A group of physicians and environmentalists have filed a lawsuit against Maryland Gov. Larry Hogan alleging that he unlawfully blocked regulation that would have safeguarded Marylanders suffering from asthma, heart attacks and other harmful effects of ozone pollution.

Chesapeake Physicians for Social Responsibility and Sierra Club, represented by Earthjustice, filed the complaint in the Circuit Court for Anne Arundel County on June 11, naming Hogan and the Division of State Documents as defendants.

In one of his first acts as governor, Hogan withheld regulation adopted by the Maryland Department of Education on Jan. 16 that would have reduced smog-creating nitrogen oxide (NOx) emissions from coal plants. The governor issued a directive to the Division of State Documents blocking publication of the rule in the Maryland Register—a step necessary for final enactment of a law— and said it would be subjected to a comprehensive review, including a new round of public hearings.

In the lawsuit, however, plaintiffs say the nitrogen oxide regulation had already been subjected to a year-long stakeholder process, and another review could lead to a less protective standard. The complaint seeks to require the Division to publish the nitrogen oxide regulation and to prohibit Gov. Hogan from further blocking it.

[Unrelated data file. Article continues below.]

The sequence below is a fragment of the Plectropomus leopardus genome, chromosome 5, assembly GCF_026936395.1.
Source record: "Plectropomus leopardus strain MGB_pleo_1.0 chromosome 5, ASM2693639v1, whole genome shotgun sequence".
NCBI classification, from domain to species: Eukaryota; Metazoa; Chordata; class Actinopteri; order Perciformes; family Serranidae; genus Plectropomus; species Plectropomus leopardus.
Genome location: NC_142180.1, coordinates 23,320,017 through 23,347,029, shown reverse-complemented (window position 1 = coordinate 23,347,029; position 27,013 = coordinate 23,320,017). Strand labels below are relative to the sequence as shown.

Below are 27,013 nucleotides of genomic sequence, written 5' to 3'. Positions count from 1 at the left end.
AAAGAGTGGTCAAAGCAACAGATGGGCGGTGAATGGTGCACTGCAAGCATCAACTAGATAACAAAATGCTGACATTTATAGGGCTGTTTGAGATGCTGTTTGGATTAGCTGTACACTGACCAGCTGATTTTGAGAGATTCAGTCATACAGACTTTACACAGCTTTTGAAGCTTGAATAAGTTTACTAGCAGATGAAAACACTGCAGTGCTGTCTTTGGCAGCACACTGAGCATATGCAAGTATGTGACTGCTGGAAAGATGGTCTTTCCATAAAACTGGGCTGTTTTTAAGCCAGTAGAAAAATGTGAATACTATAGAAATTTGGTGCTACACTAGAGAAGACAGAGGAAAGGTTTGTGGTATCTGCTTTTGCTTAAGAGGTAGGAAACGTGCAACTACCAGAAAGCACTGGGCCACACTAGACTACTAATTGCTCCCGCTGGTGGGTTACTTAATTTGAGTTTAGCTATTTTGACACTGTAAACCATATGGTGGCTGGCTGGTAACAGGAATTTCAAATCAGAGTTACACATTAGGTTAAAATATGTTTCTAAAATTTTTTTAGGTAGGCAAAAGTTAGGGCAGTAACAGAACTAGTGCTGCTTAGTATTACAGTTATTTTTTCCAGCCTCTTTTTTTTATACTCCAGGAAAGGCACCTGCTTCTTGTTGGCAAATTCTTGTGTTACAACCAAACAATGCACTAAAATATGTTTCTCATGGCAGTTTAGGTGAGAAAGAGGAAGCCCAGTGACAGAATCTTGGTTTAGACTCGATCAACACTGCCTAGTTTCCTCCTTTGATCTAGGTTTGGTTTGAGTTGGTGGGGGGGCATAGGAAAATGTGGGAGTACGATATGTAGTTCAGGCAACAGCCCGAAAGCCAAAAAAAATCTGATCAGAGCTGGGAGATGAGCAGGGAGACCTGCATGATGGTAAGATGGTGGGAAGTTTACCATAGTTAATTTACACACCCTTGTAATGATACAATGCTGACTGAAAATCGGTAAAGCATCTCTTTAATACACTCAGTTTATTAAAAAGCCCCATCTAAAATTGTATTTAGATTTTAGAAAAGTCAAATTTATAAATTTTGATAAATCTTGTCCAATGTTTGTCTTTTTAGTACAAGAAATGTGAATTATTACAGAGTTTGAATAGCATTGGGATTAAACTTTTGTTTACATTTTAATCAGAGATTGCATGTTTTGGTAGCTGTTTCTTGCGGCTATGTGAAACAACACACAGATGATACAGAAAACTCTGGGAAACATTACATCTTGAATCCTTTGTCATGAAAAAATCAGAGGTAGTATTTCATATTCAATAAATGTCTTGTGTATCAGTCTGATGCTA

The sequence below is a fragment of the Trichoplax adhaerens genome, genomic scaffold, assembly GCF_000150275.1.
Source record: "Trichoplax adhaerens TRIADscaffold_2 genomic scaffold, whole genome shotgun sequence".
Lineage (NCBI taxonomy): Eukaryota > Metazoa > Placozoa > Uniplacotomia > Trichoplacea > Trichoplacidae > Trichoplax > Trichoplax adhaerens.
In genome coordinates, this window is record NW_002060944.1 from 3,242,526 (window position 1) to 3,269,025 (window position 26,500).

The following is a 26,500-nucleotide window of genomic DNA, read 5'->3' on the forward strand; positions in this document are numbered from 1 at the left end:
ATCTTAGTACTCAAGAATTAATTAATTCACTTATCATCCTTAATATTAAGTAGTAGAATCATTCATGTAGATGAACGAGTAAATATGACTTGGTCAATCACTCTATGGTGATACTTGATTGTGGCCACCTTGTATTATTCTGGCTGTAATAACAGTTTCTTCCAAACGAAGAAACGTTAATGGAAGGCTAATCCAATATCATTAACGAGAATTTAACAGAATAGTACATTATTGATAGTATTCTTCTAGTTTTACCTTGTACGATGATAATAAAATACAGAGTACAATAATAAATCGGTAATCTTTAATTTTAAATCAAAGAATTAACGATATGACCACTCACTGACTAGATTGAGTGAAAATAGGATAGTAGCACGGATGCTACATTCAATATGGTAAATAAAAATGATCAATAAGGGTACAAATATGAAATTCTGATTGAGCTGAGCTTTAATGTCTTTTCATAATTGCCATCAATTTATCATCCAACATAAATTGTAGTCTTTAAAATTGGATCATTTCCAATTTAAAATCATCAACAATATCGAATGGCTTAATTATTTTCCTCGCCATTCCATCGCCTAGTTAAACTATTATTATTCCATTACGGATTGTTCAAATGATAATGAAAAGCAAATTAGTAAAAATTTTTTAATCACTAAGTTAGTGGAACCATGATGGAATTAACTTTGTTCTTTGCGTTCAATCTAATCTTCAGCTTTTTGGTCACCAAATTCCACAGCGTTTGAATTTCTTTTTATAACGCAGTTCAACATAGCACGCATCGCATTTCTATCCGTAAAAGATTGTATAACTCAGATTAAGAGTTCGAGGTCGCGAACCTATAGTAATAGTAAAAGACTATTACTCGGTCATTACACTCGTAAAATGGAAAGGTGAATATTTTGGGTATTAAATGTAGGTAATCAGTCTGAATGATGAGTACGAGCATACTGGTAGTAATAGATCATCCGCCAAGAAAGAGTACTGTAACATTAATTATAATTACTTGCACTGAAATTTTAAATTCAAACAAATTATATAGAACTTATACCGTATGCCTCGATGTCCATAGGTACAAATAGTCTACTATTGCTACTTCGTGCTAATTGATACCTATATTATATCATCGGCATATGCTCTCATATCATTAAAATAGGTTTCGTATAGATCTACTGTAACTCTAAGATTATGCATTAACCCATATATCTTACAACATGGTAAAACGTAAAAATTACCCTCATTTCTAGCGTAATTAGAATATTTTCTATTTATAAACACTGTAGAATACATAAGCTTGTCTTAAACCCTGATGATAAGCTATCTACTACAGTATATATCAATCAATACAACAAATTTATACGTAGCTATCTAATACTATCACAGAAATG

“By blocking these critical public health protections, Gov. Hogan acted contrary to both public opinion and the law,” Michael Soules, Earthjustice’s lead counsel on the case, said in a statement. “The law is clear: once these safeguards were adopted, they were official and the new governor could not lawfully block them.”

Hogan’s actions caused the Maryland Department of the Environment to issue emergency regulation last month to reduce nitrogen oxide emissions for this year’s ozone season. But complainants say that is not enough.

“We’re going to hold the Governor accountable in court, because no one should have to breathe dirty air when the solutions already exist,” said Maryland Sierra Club Director Josh Tulkin. “For the sake of our health, these dirty plants need to install state-of-the-art pollution controls, repower to cleaner fuel, or retire by the end of the decade.”

To read a copy of the lawsuit, click here.